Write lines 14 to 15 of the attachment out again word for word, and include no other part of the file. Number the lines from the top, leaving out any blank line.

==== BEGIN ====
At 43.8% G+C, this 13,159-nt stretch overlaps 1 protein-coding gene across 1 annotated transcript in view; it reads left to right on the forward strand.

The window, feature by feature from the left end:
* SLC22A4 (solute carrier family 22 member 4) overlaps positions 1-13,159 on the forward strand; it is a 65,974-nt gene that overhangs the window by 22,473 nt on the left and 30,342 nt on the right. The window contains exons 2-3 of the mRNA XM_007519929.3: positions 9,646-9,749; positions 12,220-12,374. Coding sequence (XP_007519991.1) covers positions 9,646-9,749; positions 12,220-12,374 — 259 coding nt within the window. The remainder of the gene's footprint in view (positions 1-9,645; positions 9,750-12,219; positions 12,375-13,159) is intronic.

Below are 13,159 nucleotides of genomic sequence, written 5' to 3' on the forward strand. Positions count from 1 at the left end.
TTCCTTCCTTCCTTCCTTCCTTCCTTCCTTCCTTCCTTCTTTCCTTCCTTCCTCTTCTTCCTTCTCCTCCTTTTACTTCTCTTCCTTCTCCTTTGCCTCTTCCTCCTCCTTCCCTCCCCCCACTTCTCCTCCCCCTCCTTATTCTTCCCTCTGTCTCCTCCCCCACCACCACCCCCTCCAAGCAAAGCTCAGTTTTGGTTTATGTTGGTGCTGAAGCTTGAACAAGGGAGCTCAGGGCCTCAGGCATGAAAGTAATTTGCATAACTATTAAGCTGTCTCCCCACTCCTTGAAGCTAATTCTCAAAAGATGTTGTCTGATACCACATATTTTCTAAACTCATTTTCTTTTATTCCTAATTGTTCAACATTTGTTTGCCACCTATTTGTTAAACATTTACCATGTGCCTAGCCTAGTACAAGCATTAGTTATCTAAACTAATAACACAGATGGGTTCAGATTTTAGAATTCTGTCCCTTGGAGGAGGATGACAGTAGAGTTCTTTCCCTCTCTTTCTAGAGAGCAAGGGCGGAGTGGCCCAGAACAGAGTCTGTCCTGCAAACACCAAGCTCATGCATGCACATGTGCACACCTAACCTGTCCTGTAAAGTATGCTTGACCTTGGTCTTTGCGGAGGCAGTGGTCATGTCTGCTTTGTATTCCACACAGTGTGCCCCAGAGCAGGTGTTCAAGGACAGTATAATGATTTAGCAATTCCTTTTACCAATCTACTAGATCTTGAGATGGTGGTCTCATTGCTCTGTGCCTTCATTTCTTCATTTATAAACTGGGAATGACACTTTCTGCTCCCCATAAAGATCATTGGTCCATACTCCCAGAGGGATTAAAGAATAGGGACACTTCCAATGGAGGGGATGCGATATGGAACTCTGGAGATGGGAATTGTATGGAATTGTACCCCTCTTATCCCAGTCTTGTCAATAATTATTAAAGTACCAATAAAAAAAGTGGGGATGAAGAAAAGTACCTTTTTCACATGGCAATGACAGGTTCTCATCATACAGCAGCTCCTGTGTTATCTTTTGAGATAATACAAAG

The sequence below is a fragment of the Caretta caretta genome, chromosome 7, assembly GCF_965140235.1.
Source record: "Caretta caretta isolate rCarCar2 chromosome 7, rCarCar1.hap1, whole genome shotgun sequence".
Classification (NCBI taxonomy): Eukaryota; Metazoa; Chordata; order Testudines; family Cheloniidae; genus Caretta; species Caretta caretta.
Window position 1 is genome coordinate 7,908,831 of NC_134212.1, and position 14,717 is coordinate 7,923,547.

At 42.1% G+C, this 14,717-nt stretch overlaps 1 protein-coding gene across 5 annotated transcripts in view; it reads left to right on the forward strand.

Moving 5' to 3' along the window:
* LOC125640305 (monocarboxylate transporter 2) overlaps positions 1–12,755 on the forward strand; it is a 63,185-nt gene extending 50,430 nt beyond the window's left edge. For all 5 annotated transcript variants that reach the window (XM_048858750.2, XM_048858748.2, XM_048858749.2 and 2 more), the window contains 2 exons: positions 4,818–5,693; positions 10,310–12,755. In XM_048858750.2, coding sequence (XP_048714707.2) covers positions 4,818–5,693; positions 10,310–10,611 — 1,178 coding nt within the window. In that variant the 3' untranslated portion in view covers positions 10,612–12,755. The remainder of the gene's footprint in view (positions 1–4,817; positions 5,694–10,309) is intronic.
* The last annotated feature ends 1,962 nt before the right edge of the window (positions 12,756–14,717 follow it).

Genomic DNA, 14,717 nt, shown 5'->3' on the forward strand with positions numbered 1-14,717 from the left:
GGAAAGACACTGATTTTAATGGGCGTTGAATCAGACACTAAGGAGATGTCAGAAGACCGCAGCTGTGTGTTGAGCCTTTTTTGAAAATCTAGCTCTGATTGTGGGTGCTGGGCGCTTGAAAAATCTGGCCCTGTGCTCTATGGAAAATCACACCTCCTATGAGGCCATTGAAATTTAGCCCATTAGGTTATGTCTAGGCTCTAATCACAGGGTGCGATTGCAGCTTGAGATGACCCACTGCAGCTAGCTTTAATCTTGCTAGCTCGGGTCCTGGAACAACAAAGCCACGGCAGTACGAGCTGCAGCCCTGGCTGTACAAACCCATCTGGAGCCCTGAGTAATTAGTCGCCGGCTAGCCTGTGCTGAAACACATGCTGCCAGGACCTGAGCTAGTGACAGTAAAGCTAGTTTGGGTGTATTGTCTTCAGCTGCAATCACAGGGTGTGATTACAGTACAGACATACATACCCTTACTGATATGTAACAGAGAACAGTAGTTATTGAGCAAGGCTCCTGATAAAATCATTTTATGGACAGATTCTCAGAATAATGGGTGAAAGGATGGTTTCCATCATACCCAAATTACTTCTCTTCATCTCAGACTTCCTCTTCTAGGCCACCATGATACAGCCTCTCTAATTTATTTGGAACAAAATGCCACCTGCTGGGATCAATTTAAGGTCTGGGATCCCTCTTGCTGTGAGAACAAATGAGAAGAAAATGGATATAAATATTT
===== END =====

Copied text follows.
Genomic DNA, 14,717 nt, shown 5'->3' on the forward strand with positions numbered 1-14,717 from the left:
GGAAAGACACTGATTTTAATGGGCGTTGAATCAGACACTAAGGAGATGTCAGAAGACCGCAGCTGTGTGTTGAGCCTTTTTTGAAAATCTAGCTCTGATTGTGGGTGCTGGGCGCTTGAAAAATCTGGCCCTGTGCTCTATGGAAAATCACACCTCCTATGAGGCCATTGAAATTTAGCCCATTAGGTTATGTCTAGGCTCTAATCACAGGGTGCGATTGCAGCTTGAGATGACCCACTGCAGCTAGCTTTAATCTTGCTAGCTCGGGTCCTGGAACAACAAAGCCACGGCAGTACGAGCTGCAGCCCTGGCTGTACAAACCCATCTGGAGCCCTGAGTAATTAGTCGCCGGCTAGCCTGTGCTGAAACACATGCTGCCAGGACCTGAGCTAGTGACAGTAAAGCTAGTTTGGGTGTATTGTCTTCAGCTGCAATCACAGGGTGTGATTACAGTACAGACATACATACCCTTACTGATATGTAACAGAGAACAGTAGTTATTGAGCAAGGCTCCTGATAAAATCATTTTATGGACAGATTCTCAGAATAATGGGTGAAAGGATGGTTTCCATCATACCCAAATTACTTCTCTTCATCTCAGACTTCCTCTTCTAGGCCACCATGATACAGCCTCTCTAATTTATTTGGAACAAAATGCCACCTGCTGGGATCAATTTAAGGTCTGGGATCCCTCTTGCTGTGAGAACAAATGAGAAGAAAATGGATATAAATATTT